DYOTTVILLE PORTER BOTTLES
ALAS ONLY ONE COLOR
by Tod Von Mechow
Recent articles in Antique Bottle & Glass Collector magazine have focused on the wide variety of colors in Washington and Taylor historical flasks, particularly those manufactured at the Dyottville Glass Works in Philadelphia. There is another set of marked Dyottville bottles that span the same time period and are many in number, but unfortunately come in only one basic color. These are the Dyottville marked porter bottles with the bottler or brewer's name in a plate on the front.
Picture 1: Dyottville porter bottles ca. 1846 and ca. 1880.
These bottles are a favorite with collectors due to their linkage with the Dyottville glassworks and its association with one of the more colorful manufacturers of glassware in the United States namely, Thomas W. Dyott. Benners, Campbell and Smith (1846-1852), H. & J. Benners (1852-1856) and Benners & Co. (1857-1860+) who were proprietors of the Dyottville Glass Works after Dyott, produced these bottles between about 1850 and 1860. An ad (illustration 1) shows that "Porter and Mineral Water" bottles were a specialty. There are non-plate molded porter bottles that were produced at Dyottville as early as about 1846 and as late as about 1880 (picture 1), but these are not embossed with the names of the bottler.
Dyottville marked porter bottles were used to bottle ales, porters, ciders, brown stouts, and other beers by bottlers and brewers throughout the United States. It is interesting that most of these bottles are from the Philadelphia area with only a few from New England and the Southern states. One of Dyottville's major competitors of the time was Union Glass Works, also from Philadelphia. Union's distribution of bottles was just the opposite, with most of their bottles being sold to bottlers outside of the Philadelphia area.
Picture 2: Slag glass found near the Dyottville Factories showing the Dyottville green color.
The most interesting thing about plate-molded Dyottville bottles is the relative uniformity of color, called Dyottville Green by collectors (picture 2). There are slight variations in this color, but nothing major. There are no blues, aquas, bluish greens, olive greens, or other color variations that are common with bottles manufactured at that time by Philadelphia-based and other glass manufacturers. It is astonishing that these bottles could have such uniformity over such a long time period. It should be noted that the non-plate molded bottles do have color variations mainly in various shades of green and aqua and that Dyottville soda bottles do come in blues as well as greens.
It may surprise less experienced beer bottle collectors or those who do not focus on soda and beer bottles that there are 10 different molds that were used to produce these beer bottles, and that some bottlers and brewers had bottles produced in more than one mold using the same plate. Serious (my wife would say obsessive) collectors try to get each mold variation, but others try for one example from each bottler. A friend of mine calls the obsession with getting every mold for a given bottler "collecting dots and dashes," due to the various ways that the abbreviation of Philadelphia is embossed on the bottles. Since each mold seems to have been only used for a few years, the molds are an important dating tool for these early bottles. The dates for each mold were derived from researching the years that a bottler was in business and cross-referencing the molds that the same bottlers used. One interesting observation is that three of the Dyottville porter molds were cut down, as were other beer bottles in Philadelphia. Bottles from the same bottler using the same plate can be assembled in both large and small sizes (Picture 3).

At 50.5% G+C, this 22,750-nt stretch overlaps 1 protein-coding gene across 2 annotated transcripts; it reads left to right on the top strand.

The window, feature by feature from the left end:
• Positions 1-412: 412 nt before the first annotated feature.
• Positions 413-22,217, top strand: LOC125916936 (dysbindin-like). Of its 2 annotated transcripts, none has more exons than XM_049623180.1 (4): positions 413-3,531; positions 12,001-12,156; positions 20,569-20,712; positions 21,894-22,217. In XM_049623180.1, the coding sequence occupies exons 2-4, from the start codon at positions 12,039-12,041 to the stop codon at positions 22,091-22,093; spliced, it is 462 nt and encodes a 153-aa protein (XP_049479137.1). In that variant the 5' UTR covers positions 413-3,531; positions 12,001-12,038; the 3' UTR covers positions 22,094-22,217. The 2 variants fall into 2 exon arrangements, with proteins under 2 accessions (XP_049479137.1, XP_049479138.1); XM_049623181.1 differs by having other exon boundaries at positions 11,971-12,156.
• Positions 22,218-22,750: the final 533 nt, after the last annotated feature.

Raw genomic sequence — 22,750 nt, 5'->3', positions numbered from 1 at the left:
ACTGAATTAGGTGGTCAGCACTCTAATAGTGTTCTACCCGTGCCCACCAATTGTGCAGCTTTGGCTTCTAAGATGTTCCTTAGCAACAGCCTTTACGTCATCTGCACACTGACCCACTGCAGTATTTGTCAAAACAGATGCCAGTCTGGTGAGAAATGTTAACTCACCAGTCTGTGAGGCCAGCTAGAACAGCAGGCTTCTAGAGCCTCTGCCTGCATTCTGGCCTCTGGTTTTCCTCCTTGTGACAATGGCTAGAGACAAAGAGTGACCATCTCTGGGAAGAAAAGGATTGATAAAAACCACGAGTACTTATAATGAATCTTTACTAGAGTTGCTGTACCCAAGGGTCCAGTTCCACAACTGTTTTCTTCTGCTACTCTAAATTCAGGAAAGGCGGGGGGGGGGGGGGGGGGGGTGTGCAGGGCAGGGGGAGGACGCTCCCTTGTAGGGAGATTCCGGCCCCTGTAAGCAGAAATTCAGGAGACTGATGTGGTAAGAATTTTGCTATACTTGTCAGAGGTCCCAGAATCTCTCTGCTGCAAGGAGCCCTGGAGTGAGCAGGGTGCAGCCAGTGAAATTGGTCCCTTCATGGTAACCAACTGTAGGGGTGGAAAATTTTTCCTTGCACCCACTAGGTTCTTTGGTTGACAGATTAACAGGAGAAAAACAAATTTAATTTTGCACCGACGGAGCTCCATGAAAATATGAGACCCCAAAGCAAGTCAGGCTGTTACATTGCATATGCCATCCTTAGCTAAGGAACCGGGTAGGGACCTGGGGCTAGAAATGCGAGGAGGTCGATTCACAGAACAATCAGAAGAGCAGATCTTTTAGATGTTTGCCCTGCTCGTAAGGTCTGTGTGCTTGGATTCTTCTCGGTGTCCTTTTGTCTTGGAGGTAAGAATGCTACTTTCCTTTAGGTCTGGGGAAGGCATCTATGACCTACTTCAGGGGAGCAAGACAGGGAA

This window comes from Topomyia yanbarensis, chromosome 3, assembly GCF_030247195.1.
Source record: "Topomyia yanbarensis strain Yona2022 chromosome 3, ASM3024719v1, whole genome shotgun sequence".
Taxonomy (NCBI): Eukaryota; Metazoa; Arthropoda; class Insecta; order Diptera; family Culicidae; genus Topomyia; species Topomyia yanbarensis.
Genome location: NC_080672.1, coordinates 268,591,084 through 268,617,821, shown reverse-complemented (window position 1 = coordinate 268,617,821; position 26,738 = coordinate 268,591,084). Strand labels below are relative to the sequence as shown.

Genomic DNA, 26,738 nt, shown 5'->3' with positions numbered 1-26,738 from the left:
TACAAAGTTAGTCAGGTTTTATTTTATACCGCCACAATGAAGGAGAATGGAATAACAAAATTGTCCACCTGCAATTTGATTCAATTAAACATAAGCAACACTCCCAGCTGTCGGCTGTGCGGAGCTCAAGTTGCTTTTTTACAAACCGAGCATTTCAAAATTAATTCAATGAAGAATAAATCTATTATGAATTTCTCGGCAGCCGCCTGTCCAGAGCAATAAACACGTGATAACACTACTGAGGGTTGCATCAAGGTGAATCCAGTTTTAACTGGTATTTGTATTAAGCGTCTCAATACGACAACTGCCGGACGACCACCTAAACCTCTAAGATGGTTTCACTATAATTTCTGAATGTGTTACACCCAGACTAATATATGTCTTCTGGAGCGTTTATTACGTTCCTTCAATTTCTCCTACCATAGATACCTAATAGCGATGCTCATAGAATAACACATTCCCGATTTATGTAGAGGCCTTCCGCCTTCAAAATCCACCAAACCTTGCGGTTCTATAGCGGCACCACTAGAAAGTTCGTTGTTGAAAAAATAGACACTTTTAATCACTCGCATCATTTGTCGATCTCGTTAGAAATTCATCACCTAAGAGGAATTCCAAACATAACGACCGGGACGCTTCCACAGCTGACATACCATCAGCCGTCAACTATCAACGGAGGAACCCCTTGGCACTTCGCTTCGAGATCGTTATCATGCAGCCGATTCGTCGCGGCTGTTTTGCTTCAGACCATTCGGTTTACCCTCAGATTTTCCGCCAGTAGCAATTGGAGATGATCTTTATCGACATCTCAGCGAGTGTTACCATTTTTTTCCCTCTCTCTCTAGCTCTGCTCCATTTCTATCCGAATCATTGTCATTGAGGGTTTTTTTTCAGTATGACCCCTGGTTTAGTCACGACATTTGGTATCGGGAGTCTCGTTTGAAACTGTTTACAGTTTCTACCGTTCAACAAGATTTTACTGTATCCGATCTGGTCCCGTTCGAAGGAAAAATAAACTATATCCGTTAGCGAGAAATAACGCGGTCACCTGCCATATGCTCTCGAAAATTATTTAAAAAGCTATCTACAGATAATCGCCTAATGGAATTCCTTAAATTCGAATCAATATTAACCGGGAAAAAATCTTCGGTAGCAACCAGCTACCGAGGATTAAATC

|Picture 3: Two Edward Duffy & Son Dyottville porters illustrating the same plate is a mold that was cut down.||Picture 4: Deep improved pontil kick-up on a Dyottville porter.|
Most of the Dyottville porter bottles bear improved pontils on their base (Picture 4). Only a few bottles that were made in the newer molds are smooth based. At least two bottles were made with open pontils. These were not production wares, but were most likely made when an improved pontil rod or a punty boy was not available and the blower used the blowpipe as a pontil to hold the bottle while he finished the lip.
|Picture 5: The bottle on the left has a plate that is a part of the front leaf. The bottle on the right has a plate that inserts into the front leaf. Note the position of the mold lines.||Picture 6: A glass hat made in a Dyottville porter mold. O'Kane is clearly visible at the front and Dyottville Glass Works is on the reverse. ca. 1854-1855.|
The last three mold variations differ from the earlier ones in the construction of the molds that were used to blow the bottles. The earlier bottles had plates that inserted into the front leaf of the mold. These can be distinguished by looking at the mold lines around the plate itself, as these never touch the seams on the side of the bottle. In the later molds, the plate itself is an integral part of the mold and it becomes the middle section of the plate. These can be distinguished by observing the top and bottom lines of the plate intersecting the seams on the sides of the bottles (picture 5).
Dyottville glass blowers, like those of other glass manufacturers, engaged in producing whimsical pieces known as end-of-day glass. Some unknown blower produced a glass hat from a Dyottville porter mold with the plate of Dennis O'Kane, a prolific user of Dyottville bottles. It was the same Col. Dennis O'Kane, a member of the 69th Pennsylvania Volunteers, who held his ground and lost his life at the impact point of Pickett's Charge at Gettysburg on July 3, 1863. An old-time Philadelphia well digger found a hat (Photo 6) near the Dyottville Factories in Kensington.....
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